* * * * * (5 stars)
(I was gifted with a copy of this book by the author for the purpose of giving an honest review.)
I really didn’t know what to expect with The Sacred Band when the author requested a read-and-review. I was not familiar with the Thieves World shared fantasy world and the book looks like it’s based on Greek history and mythology, perhaps even set in ancient Greece, which isn’t really my thing, but it looked intriguing so I decided to give it a go, and I’m glad I did.
The Sacred Band is an exciting and deeply emotional epic fantasy about a band of warriors, dedicated to each other as brothers, who find themselves in a battle to restore their integrity and right some old imbalances in their world. It touches on ancient Greece, when the Sacred Band of Stepsons comes to our world to save a group of otherwise-doomed Theban warriors (in an incident based on a historical battle). Then the action returns to Thieves World, a world where gods and demigods, wizards and mortals interact in a struggle for control. A member of the Sacred Band of Stepsons then commits a terrible crime, stirring up other forces and bringing old tensions and imbalances to a head in a great, epic, magical battle.
The writing is gorgeous, rich, colorful, and emotional. It slips between present and past tense, which at first I found confusing. But when I got used to it, the passages in present tense gave a very immediate and impressionistic feeling to the story.
This book is a later stand-alone novel that follows an earlier trilogy (beginning with Beyond Sanctuary). The author recommended that I start with The Sacred Band, and I was able to pick up on the characters, setting, and backstory pretty well, but I might have had an easier time understanding who the characters are, what they want and what drives them, and what was at stake for them, if I had started with the earlier trilogy. The Beyond trilogy is now on my TBR list, and I’m looking forward to catching up with the characters and events before The Sacred Band.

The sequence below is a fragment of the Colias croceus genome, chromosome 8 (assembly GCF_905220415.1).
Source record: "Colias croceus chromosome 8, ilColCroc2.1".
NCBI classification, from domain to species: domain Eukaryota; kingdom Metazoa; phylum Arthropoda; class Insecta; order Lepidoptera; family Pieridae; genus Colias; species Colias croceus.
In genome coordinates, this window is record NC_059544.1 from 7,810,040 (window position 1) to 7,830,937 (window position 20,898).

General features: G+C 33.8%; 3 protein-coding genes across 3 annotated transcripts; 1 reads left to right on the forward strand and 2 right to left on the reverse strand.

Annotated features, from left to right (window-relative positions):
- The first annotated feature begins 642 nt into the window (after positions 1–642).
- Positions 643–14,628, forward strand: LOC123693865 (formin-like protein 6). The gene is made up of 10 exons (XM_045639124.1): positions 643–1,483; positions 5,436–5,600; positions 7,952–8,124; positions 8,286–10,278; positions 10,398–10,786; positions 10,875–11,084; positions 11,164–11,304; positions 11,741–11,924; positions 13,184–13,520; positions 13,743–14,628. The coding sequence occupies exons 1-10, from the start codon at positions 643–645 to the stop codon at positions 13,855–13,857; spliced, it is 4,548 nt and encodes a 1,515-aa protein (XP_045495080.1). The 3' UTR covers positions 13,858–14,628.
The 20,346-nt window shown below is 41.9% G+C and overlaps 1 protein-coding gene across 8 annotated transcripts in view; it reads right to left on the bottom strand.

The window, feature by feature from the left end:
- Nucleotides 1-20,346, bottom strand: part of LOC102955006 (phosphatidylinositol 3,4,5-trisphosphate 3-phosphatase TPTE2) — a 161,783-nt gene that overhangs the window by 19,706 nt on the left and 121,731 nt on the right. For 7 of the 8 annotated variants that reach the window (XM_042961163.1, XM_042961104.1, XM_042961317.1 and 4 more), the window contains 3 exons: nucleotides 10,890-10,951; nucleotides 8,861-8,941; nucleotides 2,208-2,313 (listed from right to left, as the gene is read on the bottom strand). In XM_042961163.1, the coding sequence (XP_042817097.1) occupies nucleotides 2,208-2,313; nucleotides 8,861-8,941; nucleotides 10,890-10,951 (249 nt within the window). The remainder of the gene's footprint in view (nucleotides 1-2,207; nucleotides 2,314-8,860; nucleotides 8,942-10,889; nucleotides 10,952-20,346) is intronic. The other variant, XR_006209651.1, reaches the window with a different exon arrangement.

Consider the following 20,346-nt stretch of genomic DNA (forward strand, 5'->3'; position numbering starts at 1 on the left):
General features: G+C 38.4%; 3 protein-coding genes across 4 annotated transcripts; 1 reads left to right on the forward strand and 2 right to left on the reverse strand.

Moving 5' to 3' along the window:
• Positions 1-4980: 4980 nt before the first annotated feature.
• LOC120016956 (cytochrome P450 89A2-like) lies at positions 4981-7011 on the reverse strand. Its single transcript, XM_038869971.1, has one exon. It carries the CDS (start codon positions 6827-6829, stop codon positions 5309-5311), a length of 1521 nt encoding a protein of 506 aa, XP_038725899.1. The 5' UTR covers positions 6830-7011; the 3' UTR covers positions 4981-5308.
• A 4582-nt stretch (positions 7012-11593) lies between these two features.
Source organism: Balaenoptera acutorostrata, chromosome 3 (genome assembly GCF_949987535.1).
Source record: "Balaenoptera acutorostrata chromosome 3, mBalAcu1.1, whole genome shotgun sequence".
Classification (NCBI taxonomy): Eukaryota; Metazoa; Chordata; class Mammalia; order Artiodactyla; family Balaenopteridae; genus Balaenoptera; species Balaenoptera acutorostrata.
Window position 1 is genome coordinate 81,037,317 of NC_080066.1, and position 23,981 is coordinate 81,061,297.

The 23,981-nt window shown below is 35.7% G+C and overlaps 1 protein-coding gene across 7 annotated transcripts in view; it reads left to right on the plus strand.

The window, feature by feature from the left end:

It took me a while to really get a grasp on the characters, again because I was coming into their story later on, but eventually each one stood out to me as an individual, well-drawn character. I particularly liked Niko (although a brief mention of his activities in a brothel left me somewhat less sympathetic and admiring of him than maybe the reader is intended to be), and Kouras, one of the youngest Stepsons. There are a number of admirable female characters as well, though I was a little disappointed that they are all goddesses or other supernatural beings. There is no major female character who is an ordinary mortal. Thieves World appears to be very much a man’s world, with ordinary women being relegated to the roles of dancing girls, servants, and prostitutes.
For a 5-star review, this review seems to have a lot of reservations, but in the end, despite the difficulties I had with the book, I couldn’t put it down. It’s a long book and it took me a while because I was reading it during a particularly busy period, but every chance I got, I picked it up just to read a little more to find out how the characters were doing and what happened next. I was deeply emotionally touched by the honor and loyalty that the members of the Sacred Band feel for each other, and intrigued enough by the characters, events, and world that I’m looking forward to reading the trilogy that comes before.